Foreign Direct Investment in the United States--The Federal Role

ID-80-24: Published: Jun 3, 1980. Publicly Released: Jun 3, 1980.

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The growth of foreign direct investment in the United States, the Federal Government's efforts to assist the States in attracting foreign investment, and the interstate and international competition for investment are matters which have received considerable congressional attention. GAO reviewed these matters in order to assess the Government's role in foreign direct investment in the United States.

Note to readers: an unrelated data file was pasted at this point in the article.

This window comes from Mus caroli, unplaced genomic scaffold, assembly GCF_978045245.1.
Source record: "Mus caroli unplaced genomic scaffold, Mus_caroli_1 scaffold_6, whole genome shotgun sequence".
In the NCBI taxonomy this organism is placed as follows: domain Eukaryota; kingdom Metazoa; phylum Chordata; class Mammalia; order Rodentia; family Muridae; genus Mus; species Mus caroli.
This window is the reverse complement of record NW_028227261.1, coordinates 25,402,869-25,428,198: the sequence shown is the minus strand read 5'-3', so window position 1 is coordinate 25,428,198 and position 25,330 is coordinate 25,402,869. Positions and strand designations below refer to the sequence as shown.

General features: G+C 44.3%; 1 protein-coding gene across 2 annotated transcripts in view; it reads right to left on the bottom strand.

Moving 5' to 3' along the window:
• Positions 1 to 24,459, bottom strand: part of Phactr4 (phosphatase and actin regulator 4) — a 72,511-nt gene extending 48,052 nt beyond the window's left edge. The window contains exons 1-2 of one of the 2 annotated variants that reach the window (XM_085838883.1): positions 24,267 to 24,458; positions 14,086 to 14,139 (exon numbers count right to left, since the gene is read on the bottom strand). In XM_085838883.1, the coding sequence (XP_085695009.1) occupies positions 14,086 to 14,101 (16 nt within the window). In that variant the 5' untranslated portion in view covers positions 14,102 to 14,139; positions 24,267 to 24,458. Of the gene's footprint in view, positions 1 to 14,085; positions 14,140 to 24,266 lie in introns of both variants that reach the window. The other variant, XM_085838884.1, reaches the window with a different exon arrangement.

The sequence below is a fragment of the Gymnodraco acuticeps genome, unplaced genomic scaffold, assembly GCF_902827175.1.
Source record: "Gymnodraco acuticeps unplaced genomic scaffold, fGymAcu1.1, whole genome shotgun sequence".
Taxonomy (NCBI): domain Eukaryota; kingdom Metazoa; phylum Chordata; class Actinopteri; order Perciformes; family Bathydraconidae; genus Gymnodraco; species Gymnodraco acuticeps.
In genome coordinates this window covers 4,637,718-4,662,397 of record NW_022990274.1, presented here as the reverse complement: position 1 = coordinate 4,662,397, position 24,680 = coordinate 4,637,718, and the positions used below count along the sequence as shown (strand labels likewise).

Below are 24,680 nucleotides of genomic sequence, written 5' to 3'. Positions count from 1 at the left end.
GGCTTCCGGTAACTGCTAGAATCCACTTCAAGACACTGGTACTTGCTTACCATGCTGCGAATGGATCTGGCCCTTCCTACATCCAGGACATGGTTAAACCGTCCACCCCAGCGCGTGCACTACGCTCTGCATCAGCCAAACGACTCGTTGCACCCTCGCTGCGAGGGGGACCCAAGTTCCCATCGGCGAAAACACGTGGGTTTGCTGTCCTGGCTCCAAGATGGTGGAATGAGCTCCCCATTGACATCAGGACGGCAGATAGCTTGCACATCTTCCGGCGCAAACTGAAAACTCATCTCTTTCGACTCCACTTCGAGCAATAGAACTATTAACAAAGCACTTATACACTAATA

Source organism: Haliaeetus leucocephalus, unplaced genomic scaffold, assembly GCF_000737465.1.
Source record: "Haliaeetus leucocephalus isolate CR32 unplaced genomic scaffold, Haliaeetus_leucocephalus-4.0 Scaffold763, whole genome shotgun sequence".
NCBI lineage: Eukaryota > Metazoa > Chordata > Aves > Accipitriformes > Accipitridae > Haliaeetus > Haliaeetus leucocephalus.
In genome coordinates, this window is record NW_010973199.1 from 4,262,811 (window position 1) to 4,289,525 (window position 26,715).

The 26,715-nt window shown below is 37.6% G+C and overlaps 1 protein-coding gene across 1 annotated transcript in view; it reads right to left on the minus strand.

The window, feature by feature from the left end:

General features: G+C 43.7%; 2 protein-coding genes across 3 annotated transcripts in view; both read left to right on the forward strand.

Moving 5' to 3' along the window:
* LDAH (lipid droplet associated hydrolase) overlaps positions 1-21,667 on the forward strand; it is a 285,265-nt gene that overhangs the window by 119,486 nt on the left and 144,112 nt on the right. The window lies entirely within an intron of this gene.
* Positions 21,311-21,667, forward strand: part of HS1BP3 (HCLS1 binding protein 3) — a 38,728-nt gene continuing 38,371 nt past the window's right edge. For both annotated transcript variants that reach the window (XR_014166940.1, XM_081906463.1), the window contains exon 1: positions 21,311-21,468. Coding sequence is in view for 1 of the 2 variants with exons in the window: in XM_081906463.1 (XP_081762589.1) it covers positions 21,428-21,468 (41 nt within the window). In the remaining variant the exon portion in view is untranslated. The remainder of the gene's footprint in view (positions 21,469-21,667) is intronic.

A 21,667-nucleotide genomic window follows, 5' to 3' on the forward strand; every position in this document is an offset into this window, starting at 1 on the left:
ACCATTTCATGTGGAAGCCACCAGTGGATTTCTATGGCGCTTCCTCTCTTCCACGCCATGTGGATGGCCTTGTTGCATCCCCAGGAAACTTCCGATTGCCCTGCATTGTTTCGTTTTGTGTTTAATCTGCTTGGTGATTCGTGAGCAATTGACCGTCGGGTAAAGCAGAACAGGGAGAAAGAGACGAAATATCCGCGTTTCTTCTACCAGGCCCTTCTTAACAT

Federal and State laws restrict foreign investment in such areas as aviation, shipping, atomic energy, broadcasting, and mineral development on Federal lands. Proposals for further restrictions were rejected, but legislation was enacted to meet concerns about the lack of information on foreign investment. The Commerce Department gathers data to measure investment flows between foreign sources and the United States and is responsible for monitoring and analyzing the affects of foreign direct investment. However, it has published little analytical work since 1976 and has not systematically collected applicable studies by the private sector. Most States actively seek foreign investments through overseas offices, overseas visits by State officials, and through offering site location assistance and tax, financial, and labor-training incentives. States believe that the Federal role should continue to be limited to facilitating State efforts and maintaining a policy conductive to investment. GAO agrees with the belief of State officials that Federal officials could do more to help identify investment prospects. In implementing U.S. policy, the Commerce Department and U.S. embassy officials may facilitate planned foreign investment, but not promote or attempt to generate interest. Competition among States for investment has led to increased use of investment incentives; and competition between some Canadian provinces and U.S. States has also led to increased incentives. Both countries feel that coordination is needed to ensure acceptance of whatever ground rules are negotiated.

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